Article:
2. The Reality of Evil and Empire. Empire is one of the key manifestations of Evil. Empire was then and empire is now. Empire is what happens when civil religion is used to justify violence and various forms of injustice. This sort of evil always alienates people from God and people from each other – “promising life but delivering death – both physical and spiritual” (75).
  3. The Temptation to Idolatry and Immorality. Christians easily can be lured by the civil religion of Empire as rituals and practices legitimize dehumanizing actions for the sake of security or peace. The byproduct of the idol of civil religion are often the exploitation of the most vulnerable. This was true in the late first century (and may be true today as well).
  4. The Call to Covenant Faithfulness and Resistance. God’s people are called to resistance through subversive patterns of community as they seek to faithfully unite themselves to God in Christ. Covenantal faithfulness of this sort “requires prophetic spiritual discernment and may result in various kinds of suffering” (76).
  5. Worship and an Alternative Vision. The practice of discernment under the influence of the Holy Spirit is the only way to properly challenge Empire. This challenge always acknowledges that God is King and is worthy of worship. As the church centers themselves around the Slaughtered Lamb and God, they practice “uncivil” worship in anticipation of a [re]new[ed] creation.
  6. Faithful Witness: The Pattern of Christ. A faithful witness always looks like Jesus. Gorman’s words get to the point: “Christian resistance to empire and idolatry… is not passive but active, consisting of the formation of communities and individuals who pledge allegiance to God alone, who live in nonviolent love toward friends and enemies alike, who leave vengeance to God, and who, by God’s Spirit, create mini-cultures of life as alternatives to empires’s culture of death” (76).
  7. The Immanent Judgment and Salvation/New Creation of God. A day is coming when all evil will be judged and purged from creation and this world will become the eternal home for God, humanity, and all creatures. This will bring about the justice of God where “every tear will be wiped from their eyes.” New Creation is the ultimate Christian hope to which those who are suffering can find assurance in.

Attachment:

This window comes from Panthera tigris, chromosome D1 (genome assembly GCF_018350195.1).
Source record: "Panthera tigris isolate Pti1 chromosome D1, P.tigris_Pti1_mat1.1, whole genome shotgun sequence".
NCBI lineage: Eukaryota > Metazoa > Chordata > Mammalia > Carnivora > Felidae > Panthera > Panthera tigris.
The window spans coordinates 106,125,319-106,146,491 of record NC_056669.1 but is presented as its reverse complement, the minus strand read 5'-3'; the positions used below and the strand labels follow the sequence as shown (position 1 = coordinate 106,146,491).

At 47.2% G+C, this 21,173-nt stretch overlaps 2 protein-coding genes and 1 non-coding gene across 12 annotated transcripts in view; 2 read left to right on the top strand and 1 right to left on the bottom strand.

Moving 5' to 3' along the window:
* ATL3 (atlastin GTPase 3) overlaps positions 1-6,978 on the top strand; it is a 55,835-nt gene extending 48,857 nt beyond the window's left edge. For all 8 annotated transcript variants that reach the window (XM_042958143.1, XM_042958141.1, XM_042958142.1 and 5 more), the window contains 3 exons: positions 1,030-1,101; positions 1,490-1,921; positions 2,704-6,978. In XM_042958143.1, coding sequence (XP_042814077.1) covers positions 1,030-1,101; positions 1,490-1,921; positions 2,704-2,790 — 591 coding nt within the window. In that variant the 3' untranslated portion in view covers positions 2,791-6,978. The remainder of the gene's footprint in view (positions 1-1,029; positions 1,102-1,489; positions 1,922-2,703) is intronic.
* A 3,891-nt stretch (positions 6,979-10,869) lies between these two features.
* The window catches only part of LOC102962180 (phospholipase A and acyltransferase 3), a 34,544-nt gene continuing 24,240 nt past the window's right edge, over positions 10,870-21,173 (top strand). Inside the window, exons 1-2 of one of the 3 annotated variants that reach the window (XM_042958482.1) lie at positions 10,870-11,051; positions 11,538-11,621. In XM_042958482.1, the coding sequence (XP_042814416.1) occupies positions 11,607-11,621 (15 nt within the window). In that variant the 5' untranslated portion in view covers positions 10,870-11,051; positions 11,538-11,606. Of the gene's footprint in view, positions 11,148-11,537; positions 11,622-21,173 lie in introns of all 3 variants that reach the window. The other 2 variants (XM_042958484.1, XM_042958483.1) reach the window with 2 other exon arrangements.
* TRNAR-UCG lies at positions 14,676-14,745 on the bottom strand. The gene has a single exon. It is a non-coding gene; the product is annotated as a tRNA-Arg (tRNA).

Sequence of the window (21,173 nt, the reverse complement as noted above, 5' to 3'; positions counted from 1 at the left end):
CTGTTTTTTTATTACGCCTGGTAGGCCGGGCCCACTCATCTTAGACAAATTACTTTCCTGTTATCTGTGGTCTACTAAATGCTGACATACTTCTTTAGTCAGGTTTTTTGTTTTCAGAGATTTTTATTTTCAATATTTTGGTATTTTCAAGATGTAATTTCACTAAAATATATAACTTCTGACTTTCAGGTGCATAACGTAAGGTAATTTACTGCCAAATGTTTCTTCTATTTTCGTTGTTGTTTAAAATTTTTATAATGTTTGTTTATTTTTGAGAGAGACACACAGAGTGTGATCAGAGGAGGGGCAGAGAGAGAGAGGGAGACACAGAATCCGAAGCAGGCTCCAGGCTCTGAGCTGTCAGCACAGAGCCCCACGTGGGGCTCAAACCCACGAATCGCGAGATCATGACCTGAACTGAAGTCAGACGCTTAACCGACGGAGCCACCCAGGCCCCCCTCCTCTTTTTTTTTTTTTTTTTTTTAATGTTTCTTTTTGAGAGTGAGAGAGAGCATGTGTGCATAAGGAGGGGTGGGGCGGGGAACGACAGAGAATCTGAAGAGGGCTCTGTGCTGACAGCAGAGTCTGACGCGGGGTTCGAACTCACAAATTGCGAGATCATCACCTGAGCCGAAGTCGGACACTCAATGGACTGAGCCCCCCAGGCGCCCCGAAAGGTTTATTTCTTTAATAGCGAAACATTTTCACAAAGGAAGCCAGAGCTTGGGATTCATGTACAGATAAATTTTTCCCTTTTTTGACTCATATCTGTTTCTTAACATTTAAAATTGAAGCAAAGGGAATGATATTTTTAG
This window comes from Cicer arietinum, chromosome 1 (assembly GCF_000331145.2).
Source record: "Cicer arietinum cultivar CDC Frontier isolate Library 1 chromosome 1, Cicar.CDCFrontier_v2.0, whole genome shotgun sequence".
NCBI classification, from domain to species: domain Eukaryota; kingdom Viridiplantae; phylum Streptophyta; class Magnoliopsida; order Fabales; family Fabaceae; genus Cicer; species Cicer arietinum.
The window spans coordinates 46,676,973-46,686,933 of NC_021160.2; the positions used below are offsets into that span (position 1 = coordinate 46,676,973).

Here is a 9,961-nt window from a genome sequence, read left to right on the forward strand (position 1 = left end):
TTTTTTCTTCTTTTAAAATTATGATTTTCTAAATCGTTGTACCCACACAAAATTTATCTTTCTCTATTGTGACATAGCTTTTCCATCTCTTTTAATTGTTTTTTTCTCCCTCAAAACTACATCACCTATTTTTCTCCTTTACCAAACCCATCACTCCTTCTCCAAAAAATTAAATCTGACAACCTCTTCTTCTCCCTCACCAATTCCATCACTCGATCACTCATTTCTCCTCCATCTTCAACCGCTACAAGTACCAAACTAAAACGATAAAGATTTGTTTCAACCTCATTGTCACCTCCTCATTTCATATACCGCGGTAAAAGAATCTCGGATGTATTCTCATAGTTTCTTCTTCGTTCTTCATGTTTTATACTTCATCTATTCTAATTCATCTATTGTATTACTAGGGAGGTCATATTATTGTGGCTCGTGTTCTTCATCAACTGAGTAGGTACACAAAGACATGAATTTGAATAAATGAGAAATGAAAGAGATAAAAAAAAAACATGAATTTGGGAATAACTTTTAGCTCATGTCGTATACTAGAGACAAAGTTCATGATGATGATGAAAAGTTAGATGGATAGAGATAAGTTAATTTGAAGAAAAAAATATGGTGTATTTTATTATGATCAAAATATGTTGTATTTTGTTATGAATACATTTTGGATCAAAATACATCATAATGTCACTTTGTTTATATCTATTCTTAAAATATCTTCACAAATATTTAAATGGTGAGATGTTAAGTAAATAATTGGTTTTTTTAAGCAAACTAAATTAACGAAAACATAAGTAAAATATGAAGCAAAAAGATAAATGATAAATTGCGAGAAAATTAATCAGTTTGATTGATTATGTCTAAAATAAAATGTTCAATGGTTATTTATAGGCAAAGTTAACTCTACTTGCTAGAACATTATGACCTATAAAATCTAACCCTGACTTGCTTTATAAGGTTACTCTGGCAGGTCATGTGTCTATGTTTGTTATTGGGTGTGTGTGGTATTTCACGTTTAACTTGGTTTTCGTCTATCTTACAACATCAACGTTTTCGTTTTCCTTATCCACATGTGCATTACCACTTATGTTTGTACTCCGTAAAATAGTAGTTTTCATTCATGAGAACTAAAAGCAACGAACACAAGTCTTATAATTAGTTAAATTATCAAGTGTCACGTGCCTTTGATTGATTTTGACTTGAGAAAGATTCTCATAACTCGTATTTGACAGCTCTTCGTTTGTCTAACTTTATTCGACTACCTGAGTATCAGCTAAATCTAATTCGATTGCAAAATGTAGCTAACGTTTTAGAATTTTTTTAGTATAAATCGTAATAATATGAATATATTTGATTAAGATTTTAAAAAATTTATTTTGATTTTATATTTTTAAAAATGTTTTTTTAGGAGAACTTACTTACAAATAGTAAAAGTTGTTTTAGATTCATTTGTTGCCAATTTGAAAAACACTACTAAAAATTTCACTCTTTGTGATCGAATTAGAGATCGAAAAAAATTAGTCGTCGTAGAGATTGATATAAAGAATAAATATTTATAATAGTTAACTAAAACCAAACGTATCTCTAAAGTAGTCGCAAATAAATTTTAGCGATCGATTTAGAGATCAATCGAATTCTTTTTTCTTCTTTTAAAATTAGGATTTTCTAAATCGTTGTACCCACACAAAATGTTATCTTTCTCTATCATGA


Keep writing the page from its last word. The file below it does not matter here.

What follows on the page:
The above seven themes help to focus our interpretation of the book of Revelation and serve as correctives over-against the pseudo-futuristic views that we have been inundated with over the years. To help rid us of the bad theology of global destruction and fear, the following strategies should be kept in mind.

5 Corrective Strategies for Understanding Revelation***

  1. Recognize that the central image in Revelation is the Lamb that was slaughtered. Christ is victorious by absorbing violence, not by inflicting it. His word (a sword) is more powerful than any weapons of the Empires of this age. God’s Christ defeats spiritual and physical evil through being executed by the empire and through such “Lamb Power” shares the victory with all Christ-followers.
  2. Remember that Revelation was first of all written by a first-century Christian for first-century Christians using first-century literary devices and images. Revelation first and foremost addresses a first century audience with the real pressures of conformity and idolatry specific to their situation. The letter to the churches was likely written in the time of Domition in the nineties CE and addresses ‘that’ situation more than ‘our’ situation. With that said, Revelation speaks to us because every age has to deal with the pressures of “Babylons” that rise and fall. Therefore, taking the unfamiliar language of Revelation as though it should be understood by our standards of wooden-literalness imposes our perspective on the text. Forgetting this fact is what leads to theological systems like the dispensationalism of “Left Behind.”
  3. Abandon so-called literal, linear approaches to the book of Revelation as if it were history written in advance, and use an interpretive strategy of analogy rather than correlation. Revelation is loaded with images and cartooning that were loaded with significance during the first century that may not have direct correlations to our day. Yet, we should note that this is a book that continues to warn us of the various forms of “Babylon” in our midst today and into the future. Gorman adds: “We should… be examining our ideologies and -isms for manifestations of idolatry and immorality as expressed in imperialism, militarism, nationalism, racism, classism (the worship of the corporate self and the degradation of the corporate other), consumerism, and hedonism (the worship of things and pleasure)… [W]e must especially examine our own Western, Northern, American, and even Christian systems and values, not some putative one-world government, for evidences of that which is antichrist” (78-79). Revelation doesn’t “predict” the future, but rather calls Christians to faithfulness in any age in which evil manifests itself.